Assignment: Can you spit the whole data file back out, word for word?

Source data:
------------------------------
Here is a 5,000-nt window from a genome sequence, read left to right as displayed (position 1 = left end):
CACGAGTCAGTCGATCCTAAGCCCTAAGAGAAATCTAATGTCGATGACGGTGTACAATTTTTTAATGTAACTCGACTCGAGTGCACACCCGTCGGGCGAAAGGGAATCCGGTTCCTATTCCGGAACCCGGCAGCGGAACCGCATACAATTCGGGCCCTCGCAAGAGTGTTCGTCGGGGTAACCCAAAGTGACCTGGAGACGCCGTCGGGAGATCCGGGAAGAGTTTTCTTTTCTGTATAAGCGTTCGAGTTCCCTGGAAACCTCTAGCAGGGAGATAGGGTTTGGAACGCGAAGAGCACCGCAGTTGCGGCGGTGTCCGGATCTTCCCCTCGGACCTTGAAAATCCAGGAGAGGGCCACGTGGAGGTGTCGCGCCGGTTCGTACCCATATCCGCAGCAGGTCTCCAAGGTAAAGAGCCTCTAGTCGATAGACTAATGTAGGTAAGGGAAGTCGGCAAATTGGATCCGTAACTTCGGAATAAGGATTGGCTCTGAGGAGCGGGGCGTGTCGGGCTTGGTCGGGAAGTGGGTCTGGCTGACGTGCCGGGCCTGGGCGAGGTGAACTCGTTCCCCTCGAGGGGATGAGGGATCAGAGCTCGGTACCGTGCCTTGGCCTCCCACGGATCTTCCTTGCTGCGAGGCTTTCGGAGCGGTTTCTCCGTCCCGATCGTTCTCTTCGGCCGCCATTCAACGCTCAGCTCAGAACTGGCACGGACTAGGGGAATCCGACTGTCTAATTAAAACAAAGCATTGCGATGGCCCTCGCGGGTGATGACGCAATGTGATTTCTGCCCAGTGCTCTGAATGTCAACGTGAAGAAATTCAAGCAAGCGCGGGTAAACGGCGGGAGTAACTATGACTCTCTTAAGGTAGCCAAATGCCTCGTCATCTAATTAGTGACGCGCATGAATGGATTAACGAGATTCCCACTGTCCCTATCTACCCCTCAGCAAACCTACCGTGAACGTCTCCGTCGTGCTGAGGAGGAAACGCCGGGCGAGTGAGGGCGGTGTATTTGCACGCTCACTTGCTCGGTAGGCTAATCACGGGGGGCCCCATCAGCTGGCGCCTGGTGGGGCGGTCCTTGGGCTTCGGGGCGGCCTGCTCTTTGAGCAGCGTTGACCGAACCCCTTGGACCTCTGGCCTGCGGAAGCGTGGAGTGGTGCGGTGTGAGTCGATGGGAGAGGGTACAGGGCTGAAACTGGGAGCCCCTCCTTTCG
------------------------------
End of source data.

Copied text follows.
Here is a 5,000-nt window from a genome sequence, read left to right as displayed (position 1 = left end):
CACGAGTCAGTCGATCCTAAGCCCTAAGAGAAATCTAATGTCGATGACGGTGTACAATTTTTTAATGTAACTCGACTCGAGTGCACACCCGTCGGGCGAAAGGGAATCCGGTTCCTATTCCGGAACCCGGCAGCGGAACCGCATACAATTCGGGCCCTCGCAAGAGTGTTCGTCGGGGTAACCCAAAGTGACCTGGAGACGCCGTCGGGAGATCCGGGAAGAGTTTTCTTTTCTGTATAAGCGTTCGAGTTCCCTGGAAACCTCTAGCAGGGAGATAGGGTTTGGAACGCGAAGAGCACCGCAGTTGCGGCGGTGTCCGGATCTTCCCCTCGGACCTTGAAAATCCAGGAGAGGGCCACGTGGAGGTGTCGCGCCGGTTCGTACCCATATCCGCAGCAGGTCTCCAAGGTAAAGAGCCTCTAGTCGATAGACTAATGTAGGTAAGGGAAGTCGGCAAATTGGATCCGTAACTTCGGAATAAGGATTGGCTCTGAGGAGCGGGGCGTGTCGGGCTTGGTCGGGAAGTGGGTCTGGCTGACGTGCCGGGCCTGGGCGAGGTGAACTCGTTCCCCTCGAGGGGATGAGGGATCAGAGCTCGGTACCGTGCCTTGGCCTCCCACGGATCTTCCTTGCTGCGAGGCTTTCGGAGCGGTTTCTCCGTCCCGATCGTTCTCTTCGGCCGCCATTCAACGCTCAGCTCAGAACTGGCACGGACTAGGGGAATCCGACTGTCTAATTAAAACAAAGCATTGCGATGGCCCTCGCGGGTGATGACGCAATGTGATTTCTGCCCAGTGCTCTGAATGTCAACGTGAAGAAATTCAAGCAAGCGCGGGTAAACGGCGGGAGTAACTATGACTCTCTTAAGGTAGCCAAATGCCTCGTCATCTAATTAGTGACGCGCATGAATGGATTAACGAGATTCCCACTGTCCCTATCTACCCCTCAGCAAACCTACCGTGAACGTCTCCGTCGTGCTGAGGAGGAAACGCCGGGCGAGTGAGGGCGGTGTATTTGCACGCTCACTTGCTCGGTAGGCTAATCACGGGGGGCCCCATCAGCTGGCGCCTGGTGGGGCGGTCCTTGGGCTTCGGGGCGGCCTGCTCTTTGAGCAGCGTTGACCGAACCCCTTGGACCTCTGGCCTGCGGAAGCGTGGAGTGGTGCGGTGTGAGTCGATGGGAGAGGGTACAGGGCTGAAACTGGGAGCCCCTCCTTTCG